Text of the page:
Coating paper with a liquid-infused polymer and strategically folding it into a 3D shape transforms it into inexpensive, portable lab equipment that can be used to test samples in the field, researchers reported in Biointerphases on August 20.
The coated paper worked significantly more efficiently and reliably than any type of dry, uncoated paper when testing biological materials in the field -- for example, for use following a natural disaster, wrote Daniel Regan, a research and development engineer at the University of Maine, and colleagues in the journal, a publication of the American Institute of Physics.
Taking paper tests to the next level
The goal of the study was to create a point-of-care (POC) technology for monitoring and tracking biological threats or epidemics that occur in the field. Ordinary folded paper has been used in the past, but it has downsides, including the following:
- It almost always relies on surface tension to move liquid through paper fibers.
- Up to 50% of the fluid sample may be lost in the paper's pores.
- The small size of the paper's pores prevents the flow of large particles, such as blood cells and microbes, negatively affecting the accuracy of tests.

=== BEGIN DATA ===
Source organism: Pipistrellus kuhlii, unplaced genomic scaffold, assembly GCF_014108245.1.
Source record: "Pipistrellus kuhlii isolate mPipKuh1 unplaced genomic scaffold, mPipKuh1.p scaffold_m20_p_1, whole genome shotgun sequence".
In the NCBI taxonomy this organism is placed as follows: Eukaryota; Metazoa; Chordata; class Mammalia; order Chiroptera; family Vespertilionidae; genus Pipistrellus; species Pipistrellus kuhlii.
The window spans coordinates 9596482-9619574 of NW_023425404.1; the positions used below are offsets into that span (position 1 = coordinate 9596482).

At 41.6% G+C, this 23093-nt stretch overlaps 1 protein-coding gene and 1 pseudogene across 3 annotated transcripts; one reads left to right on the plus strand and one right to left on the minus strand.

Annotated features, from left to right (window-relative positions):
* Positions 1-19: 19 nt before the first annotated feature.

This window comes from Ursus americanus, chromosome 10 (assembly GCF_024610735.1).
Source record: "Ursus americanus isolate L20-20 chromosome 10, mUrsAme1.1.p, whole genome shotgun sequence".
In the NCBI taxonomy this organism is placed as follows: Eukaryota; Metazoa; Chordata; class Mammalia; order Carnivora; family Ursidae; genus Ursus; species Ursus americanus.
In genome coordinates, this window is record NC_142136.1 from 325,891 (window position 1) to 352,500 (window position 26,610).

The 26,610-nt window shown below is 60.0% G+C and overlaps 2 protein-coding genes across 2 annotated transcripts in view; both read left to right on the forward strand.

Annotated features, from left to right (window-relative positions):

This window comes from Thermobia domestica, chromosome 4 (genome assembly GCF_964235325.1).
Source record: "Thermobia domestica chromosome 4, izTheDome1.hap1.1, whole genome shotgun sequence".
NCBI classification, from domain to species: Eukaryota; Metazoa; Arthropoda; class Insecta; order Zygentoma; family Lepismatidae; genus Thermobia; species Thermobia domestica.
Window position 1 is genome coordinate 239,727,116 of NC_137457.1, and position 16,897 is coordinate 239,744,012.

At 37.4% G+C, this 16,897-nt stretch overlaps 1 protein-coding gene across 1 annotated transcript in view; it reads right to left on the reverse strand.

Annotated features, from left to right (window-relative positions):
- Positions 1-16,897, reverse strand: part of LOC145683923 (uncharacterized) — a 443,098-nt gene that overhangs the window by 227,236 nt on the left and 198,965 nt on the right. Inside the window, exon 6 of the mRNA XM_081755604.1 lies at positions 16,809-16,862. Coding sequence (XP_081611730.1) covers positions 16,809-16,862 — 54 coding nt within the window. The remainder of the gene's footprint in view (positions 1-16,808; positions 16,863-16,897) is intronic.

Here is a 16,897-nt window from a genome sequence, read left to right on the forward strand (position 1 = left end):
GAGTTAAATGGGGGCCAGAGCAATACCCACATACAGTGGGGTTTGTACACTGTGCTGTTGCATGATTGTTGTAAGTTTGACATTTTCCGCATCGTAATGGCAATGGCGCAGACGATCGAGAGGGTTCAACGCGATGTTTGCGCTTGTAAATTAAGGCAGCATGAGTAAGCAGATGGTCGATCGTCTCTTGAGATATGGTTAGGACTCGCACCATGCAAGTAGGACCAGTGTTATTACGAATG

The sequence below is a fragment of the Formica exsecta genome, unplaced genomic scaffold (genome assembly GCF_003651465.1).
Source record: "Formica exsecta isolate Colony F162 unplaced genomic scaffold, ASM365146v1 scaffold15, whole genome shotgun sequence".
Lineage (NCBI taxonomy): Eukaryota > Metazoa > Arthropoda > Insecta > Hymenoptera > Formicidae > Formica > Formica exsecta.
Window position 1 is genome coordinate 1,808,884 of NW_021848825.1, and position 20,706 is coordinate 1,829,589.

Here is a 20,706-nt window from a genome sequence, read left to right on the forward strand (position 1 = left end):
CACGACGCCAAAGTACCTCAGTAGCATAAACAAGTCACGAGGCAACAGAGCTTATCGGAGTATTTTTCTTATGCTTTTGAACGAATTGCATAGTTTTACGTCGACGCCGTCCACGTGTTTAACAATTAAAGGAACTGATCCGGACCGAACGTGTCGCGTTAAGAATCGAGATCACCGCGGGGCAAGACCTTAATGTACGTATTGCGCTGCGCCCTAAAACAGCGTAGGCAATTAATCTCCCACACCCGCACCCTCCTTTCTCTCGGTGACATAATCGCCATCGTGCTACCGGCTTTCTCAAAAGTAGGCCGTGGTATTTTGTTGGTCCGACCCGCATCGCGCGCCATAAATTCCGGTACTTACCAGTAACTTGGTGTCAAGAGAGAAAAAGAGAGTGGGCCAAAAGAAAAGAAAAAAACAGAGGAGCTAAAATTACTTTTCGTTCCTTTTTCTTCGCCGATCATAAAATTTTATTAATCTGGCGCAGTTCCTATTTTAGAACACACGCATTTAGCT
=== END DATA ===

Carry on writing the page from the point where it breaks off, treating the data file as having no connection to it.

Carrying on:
Coated paper contains a slippery overlayer that prevents biological materials from permanently sticking to the paper, and it allows droplets to slide off without leaving anything behind, the researchers reported. Also, the paper can be folded to create small cups that can hold liquid samples.
The researchers used the cups to test samples of Escherichia coli and Staphylococcus aureus. The live bacteria were placed into the paper cups and heated to concentrate and culture the samples. The results showed that coated paper performed much better for E. coli. Nearly triple the number of bacteria was found in the coated paper cups as compared to dry cups.
The differences were not significant between the use of dry and coated cups when testing for S. aureus, however, leaving the authors to conclude that the bacteria interacted differently with the liquid layer. Though further research is needed to prove the effectiveness of coated cups in testing for S. aureus, this study provides a new sample handling option that can be used in resource-limited settings, according to the researchers.
"These findings demonstrate how liquid-infused polymers can be used as a functional surface coating in conjunction with defined sample geometry to achieve synergistic effects and may prove useful in the development of integrated sample handling systems for POC platforms," Regan and colleagues wrote.